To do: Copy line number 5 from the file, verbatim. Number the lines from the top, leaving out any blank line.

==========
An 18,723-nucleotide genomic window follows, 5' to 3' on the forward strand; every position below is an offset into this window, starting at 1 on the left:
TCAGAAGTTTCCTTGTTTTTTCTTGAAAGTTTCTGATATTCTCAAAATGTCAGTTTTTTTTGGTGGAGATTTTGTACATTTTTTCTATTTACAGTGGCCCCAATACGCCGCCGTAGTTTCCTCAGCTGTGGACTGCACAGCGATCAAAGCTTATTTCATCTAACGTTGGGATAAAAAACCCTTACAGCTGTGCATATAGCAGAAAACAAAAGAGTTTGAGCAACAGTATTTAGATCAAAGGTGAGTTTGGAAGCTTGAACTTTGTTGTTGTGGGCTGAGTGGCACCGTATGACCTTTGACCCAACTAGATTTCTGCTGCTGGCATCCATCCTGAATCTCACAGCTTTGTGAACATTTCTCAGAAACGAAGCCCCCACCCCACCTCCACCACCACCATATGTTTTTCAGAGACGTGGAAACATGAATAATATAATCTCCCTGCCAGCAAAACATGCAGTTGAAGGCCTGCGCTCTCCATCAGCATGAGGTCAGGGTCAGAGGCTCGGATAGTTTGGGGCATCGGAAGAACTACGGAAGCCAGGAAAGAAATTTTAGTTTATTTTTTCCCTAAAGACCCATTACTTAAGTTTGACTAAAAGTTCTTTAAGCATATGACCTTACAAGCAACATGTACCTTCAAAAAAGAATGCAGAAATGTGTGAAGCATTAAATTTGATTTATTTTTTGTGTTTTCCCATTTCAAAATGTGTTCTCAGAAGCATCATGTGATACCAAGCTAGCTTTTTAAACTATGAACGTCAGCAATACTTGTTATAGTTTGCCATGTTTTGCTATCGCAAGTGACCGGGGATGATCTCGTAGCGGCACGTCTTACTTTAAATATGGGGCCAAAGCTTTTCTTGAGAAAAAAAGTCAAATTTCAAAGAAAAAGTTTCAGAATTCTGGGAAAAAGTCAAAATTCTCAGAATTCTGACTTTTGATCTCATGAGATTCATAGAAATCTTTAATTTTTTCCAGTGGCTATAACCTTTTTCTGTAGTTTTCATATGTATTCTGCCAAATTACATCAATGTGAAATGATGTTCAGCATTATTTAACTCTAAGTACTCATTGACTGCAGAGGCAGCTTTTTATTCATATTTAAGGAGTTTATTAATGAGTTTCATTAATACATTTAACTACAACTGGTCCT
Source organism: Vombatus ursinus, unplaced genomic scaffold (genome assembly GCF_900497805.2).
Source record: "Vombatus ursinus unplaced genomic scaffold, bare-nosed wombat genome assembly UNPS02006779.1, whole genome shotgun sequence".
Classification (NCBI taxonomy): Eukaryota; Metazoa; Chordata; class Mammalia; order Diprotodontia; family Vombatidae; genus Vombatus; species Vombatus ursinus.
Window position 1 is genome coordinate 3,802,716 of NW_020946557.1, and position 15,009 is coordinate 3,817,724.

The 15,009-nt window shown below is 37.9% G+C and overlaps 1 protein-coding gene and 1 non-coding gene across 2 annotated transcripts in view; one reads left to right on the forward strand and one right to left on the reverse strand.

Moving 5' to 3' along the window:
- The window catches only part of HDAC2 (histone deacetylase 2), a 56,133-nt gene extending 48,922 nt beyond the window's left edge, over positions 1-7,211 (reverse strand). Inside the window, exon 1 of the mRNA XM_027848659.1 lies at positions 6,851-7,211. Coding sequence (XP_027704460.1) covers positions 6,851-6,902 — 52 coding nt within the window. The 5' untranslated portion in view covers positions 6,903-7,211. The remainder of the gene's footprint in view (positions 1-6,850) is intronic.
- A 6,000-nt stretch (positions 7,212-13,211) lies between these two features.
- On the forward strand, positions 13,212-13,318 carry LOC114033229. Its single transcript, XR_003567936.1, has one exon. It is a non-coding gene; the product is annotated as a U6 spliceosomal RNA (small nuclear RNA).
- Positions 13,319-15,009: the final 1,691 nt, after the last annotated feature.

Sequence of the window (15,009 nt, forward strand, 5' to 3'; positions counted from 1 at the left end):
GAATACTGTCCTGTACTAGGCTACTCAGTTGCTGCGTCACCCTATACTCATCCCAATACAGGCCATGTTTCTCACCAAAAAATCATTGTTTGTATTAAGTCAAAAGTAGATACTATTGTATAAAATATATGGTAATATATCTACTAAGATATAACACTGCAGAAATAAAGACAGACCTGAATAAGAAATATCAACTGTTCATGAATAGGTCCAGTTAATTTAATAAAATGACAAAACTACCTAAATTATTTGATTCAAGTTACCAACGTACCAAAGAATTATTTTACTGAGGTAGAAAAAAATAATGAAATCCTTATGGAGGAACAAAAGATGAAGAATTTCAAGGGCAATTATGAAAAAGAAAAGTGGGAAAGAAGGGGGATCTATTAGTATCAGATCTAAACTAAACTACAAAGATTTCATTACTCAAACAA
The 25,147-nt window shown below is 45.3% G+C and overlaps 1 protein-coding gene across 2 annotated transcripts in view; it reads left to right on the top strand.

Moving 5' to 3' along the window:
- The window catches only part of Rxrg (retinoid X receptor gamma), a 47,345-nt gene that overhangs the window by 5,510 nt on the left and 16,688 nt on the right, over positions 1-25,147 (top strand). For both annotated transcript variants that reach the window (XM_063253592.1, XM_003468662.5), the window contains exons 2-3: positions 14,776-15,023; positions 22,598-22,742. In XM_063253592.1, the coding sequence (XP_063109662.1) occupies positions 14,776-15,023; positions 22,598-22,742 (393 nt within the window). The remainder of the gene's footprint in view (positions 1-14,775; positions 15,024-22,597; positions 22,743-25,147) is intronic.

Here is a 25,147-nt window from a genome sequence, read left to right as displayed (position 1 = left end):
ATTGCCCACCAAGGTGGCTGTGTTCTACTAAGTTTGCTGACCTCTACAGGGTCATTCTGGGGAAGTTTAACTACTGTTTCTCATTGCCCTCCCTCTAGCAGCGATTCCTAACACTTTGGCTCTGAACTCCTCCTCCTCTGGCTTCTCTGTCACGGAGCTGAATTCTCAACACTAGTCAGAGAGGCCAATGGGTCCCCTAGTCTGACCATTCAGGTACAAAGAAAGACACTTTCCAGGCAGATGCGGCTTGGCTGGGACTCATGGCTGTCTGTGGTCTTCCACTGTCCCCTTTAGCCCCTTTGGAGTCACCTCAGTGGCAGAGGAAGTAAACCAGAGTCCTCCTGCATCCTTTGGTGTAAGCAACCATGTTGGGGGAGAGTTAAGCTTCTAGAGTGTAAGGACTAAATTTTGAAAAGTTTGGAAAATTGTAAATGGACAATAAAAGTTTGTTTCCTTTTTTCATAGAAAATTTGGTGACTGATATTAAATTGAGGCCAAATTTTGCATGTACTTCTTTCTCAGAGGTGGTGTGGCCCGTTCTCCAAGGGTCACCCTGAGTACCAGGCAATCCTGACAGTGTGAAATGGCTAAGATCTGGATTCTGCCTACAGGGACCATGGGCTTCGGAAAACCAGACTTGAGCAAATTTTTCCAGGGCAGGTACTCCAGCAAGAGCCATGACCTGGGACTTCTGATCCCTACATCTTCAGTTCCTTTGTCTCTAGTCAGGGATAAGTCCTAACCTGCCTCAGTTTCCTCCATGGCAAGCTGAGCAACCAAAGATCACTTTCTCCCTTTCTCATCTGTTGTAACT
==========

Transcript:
Classification (NCBI taxonomy): Eukaryota; Metazoa; Chordata; class Mammalia; order Diprotodontia; family Vombatidae; genus Vombatus; species Vombatus ursinus.